By Andrew Benson
Formula One has made itself look stupid on a number of occasions in recent years - but the fiasco that was the 2005 United States Grand Prix took it to a new low.
Veteran British driver David Coulthard - long a beacon of sense in a sport flooded with people with an over-inflated sense of their own importance - cut to the heart of the issue.
"I have no words to describe how damaging this is for F1. I am sick in the stomach to be part of this," the Scot told BBC Radio Five Live after seven of the 10 teams pulled out of the race because Michelin could not guarantee the safety of its tyres.
"That mature adults were not able to put on a show for everybody is very sad."
It is maturity - or the lack of it - where F1's problem lies, and not just in this one case.
Too many of the sport's key decision-makers cannot see the bigger picture because they are blinkered by their attachment to the sport's increasingly labyrinthine rules or blinded by petty political rivalries.
Of course, everyone involved had a valid point of view at Indianapolis on Sunday.
Ferrari and their tyre supplier Bridgestone were, for example, quite right to ask why they should be penalised for Michelin's error - a mistake that had opened the door to their first win in an unusually poor season for the Italian team.
Any number of solutions were possible, even if all of them had their inherent problems.
But what was needed was someone who could cut through the fog of self-interest and find a solution to staging a race.
And it is worrying for the entire future of the sport - let alone its future in America - that no-one could do that on Sunday.
In the past, that man would have been F1 impresario Bernie Ecclestone.
But perhaps his decision to leap into bed with Ferrari in the political row that threatens to tear the sport apart has terminally harmed his position as F1's deal-maker extraordinaire.
It is difficult not to view the problems at Indianapolis as tied up in that row.
Seven teams and five of the sport's car manufacturers have threatened to set up a rival championship in 2008 because they want a greater say in F1's future and a bigger cut of its finances.
Crucially, they have also lost faith in the impartiality of FIA president Max Mosley, a view that will not have been erased by his organisation's intransigent response to Sunday's crisis.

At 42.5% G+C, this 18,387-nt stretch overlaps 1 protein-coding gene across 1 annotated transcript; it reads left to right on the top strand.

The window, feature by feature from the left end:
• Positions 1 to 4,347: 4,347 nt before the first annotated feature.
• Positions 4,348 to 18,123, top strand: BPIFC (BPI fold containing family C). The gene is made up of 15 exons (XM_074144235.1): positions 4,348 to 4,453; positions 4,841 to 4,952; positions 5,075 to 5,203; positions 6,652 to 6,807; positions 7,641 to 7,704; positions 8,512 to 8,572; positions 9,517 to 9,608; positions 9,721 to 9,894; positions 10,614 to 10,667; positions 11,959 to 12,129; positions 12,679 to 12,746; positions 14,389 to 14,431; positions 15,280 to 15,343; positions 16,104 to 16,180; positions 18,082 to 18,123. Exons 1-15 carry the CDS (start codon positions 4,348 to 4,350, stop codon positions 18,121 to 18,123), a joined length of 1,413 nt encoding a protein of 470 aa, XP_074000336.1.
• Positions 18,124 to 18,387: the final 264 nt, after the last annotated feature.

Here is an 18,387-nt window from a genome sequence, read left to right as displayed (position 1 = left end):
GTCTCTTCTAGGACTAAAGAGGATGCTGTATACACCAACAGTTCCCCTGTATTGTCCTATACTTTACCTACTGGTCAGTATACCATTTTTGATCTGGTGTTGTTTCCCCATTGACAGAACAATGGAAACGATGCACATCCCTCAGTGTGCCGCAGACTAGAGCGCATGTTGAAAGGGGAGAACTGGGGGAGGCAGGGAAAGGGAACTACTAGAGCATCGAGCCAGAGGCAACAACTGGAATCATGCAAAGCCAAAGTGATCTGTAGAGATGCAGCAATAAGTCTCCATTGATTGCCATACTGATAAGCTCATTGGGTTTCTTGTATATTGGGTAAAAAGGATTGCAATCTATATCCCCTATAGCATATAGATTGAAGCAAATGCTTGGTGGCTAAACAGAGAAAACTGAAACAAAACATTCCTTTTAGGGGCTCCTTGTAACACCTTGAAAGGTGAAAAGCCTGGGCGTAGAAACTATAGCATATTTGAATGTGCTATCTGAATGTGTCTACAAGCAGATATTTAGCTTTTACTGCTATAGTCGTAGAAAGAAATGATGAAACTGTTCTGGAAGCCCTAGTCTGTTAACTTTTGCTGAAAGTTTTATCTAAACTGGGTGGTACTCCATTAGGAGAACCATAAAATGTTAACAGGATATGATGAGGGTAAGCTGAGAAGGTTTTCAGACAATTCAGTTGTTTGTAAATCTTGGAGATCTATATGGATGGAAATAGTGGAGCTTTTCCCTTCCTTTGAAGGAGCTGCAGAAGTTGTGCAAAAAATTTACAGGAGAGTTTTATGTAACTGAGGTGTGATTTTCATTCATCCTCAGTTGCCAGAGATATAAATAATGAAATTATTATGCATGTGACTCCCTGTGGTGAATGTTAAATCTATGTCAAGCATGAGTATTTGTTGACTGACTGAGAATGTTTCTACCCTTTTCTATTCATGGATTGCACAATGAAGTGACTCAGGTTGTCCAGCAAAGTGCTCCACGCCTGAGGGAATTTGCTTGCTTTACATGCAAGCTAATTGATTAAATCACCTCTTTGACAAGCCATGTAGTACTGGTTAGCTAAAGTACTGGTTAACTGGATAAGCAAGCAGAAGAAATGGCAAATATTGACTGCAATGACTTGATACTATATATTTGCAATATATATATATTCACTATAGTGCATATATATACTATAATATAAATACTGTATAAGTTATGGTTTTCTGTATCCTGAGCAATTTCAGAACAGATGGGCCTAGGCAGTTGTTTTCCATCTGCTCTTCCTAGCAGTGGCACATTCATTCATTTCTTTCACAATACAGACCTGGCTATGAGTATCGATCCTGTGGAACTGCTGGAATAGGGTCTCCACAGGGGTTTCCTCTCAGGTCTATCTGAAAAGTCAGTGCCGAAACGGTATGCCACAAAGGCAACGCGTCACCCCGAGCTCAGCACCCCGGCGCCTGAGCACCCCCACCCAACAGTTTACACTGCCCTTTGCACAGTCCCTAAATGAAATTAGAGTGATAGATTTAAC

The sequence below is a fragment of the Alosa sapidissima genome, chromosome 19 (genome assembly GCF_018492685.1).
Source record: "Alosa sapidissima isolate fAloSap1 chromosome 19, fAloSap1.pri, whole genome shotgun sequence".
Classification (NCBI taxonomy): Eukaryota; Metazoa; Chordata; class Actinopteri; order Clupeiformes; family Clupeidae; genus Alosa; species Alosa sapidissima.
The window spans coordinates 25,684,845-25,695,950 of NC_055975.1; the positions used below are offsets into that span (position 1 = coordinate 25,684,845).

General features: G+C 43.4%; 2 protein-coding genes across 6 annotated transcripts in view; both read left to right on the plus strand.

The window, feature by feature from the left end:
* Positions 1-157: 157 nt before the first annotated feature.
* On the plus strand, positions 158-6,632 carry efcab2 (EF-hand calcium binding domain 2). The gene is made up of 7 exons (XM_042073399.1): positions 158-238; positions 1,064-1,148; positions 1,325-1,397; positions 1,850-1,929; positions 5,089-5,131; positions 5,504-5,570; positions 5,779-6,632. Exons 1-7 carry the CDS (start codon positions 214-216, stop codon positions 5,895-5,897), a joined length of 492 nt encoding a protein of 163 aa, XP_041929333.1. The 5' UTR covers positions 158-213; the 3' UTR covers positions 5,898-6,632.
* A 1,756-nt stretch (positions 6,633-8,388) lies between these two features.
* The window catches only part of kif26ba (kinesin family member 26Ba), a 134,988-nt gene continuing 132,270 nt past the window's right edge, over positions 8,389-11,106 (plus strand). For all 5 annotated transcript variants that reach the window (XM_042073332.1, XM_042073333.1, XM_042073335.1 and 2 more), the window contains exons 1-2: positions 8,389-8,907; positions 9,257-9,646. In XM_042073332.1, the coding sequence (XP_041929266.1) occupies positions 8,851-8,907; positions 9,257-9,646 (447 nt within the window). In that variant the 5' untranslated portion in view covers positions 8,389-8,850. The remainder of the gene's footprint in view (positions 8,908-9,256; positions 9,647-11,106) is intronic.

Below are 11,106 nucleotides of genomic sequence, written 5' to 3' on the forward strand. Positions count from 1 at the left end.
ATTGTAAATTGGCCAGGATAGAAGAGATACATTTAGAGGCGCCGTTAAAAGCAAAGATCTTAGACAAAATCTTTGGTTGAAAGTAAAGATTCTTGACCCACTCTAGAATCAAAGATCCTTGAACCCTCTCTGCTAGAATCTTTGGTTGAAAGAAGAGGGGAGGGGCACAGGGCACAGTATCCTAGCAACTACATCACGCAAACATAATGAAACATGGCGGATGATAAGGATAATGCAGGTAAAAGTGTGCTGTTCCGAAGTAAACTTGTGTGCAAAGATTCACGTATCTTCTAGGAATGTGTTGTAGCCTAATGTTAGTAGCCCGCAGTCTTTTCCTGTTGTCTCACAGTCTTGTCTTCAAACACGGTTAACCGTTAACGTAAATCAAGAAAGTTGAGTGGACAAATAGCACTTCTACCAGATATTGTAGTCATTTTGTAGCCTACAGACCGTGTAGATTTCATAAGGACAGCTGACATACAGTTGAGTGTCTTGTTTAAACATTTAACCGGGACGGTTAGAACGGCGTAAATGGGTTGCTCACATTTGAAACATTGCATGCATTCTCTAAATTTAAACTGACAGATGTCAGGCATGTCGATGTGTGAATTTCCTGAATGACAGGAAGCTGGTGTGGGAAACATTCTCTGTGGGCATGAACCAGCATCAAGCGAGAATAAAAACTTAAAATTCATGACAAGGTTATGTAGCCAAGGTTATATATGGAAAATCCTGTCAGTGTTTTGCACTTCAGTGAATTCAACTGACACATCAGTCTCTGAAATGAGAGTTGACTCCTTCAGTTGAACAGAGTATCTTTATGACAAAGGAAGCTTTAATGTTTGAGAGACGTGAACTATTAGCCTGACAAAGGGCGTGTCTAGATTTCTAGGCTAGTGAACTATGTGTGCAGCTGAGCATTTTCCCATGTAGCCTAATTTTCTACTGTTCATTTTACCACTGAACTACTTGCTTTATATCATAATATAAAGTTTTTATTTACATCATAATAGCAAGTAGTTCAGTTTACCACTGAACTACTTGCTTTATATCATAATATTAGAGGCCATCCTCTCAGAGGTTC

Ecclestone (left) and other officials failed to solve F1's problems on Sunday
In that sense, the US Grand Prix offered a haunting view of F1's future.
If no compromise is reached, then it will not have been the last Grand Prix race involving Ferrari and a bunch of also-rans.
For their own sake as much as that of the sport's fans, F1's bosses need to put aside their differences and bang their heads together until they come up with a solution.
If they fail, a sport steeped in more than a century's worth of history could well be consigned to it.
REACTION TO THE US GP FARCE
"We have a tyre which is quicker. We didn't use that because we knew what is going to face us here. I'm not saying the others purposely chose something wrong, but whatever it is, it is their problem and not our problem."
Michael Schumacher, F1 world champion
"I don't know what more the Michelin teams could have done to get a race on safely. We offered so many options and were open to ideas. We offered to let the Bridgestone runners start at the front, we offered everything but sadly for the fans it did not happen."
Martin Whitmarsh, managing director McLaren-Mercedes
"It seems the Michelin teams failed to bring a back-up tyre as usual with them to Indianapolis. The FIA offered them options which would have allowed them to compete safely within the limitations of their tyres. For some reason they chose not to accept those options."
Max Mosley, FIA president
"The bottom line is that Michelin screwed up, but after that the FIA had in their hands the ability to make sure that a race took place."
David Coulthard, Red Bull F1 driver
"On a day that called for strong governance, innovation and compromise, or at least a decent back-up plan, self-interest and intransigence ruled."
David Tremayne, the Independent
"I don't see how even the most ardent Mosley haters can blame the FIA. This is all Michelin's fault."
"Optimistic Dave", BBC message board
"If it is the only way to be rid of Mosley, Whiting and Ecclestone, then so be it. They are killing the sport. I hope the big guns - Mercedes, Honda, Renault and BMW - have the courage to bring them to justice and rejuvenate the sport we love."
Frank, BBC messageboard
"I am furious with the stupidity. There should have been a compromise. I tried a million things, but the teams had other ideas."
Bernie Ecclestone, F1 commercial boss
"Bernie Ecclestone and Max Mosley between them have presided over a vertiginous decline in F1's credibility on and off the track. So much time has been spent on out-smarting and wrong-footing opponents that the sport no longer has a basis of trust on which to runs its affairs, with consequences that were all too apparent in the failure to resolve yesterday's difficulty."
Richard Williams, the Guardian
"The contract in the US is up next year. Whether the people here will want to renew it is another thing. The governing body has to be open to some kind of compromise when faced with unique or unusual situations of this kind."
Jackie Stewart, three-time F1 world champion
"Your teams have the choice of running more slowly in turn 12/13, running a tyre not used in qualifying (which would attract a penalty) or repeatedly changing a tyre (subject to valid safety reasons). It is for them to decide. We have nothing to add."
Charlie Whiting, F1 race director